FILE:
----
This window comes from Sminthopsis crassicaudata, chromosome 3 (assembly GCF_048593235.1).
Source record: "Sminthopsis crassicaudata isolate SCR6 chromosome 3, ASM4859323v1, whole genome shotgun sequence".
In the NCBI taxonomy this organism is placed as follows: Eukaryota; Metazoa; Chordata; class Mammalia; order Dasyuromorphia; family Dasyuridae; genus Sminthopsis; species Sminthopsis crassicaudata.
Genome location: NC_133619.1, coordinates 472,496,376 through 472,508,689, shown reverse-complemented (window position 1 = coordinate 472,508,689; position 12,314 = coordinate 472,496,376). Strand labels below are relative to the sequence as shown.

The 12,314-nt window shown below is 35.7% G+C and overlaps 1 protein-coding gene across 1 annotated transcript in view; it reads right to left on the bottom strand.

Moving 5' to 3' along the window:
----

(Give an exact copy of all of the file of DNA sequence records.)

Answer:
This window comes from Sminthopsis crassicaudata, chromosome 3 (assembly GCF_048593235.1).
Source record: "Sminthopsis crassicaudata isolate SCR6 chromosome 3, ASM4859323v1, whole genome shotgun sequence".
In the NCBI taxonomy this organism is placed as follows: Eukaryota; Metazoa; Chordata; class Mammalia; order Dasyuromorphia; family Dasyuridae; genus Sminthopsis; species Sminthopsis crassicaudata.
Genome location: NC_133619.1, coordinates 472,496,376 through 472,508,689, shown reverse-complemented (window position 1 = coordinate 472,508,689; position 12,314 = coordinate 472,496,376). Strand labels below are relative to the sequence as shown.

The 12,314-nt window shown below is 35.7% G+C and overlaps 1 protein-coding gene across 1 annotated transcript in view; it reads right to left on the bottom strand.

Moving 5' to 3' along the window: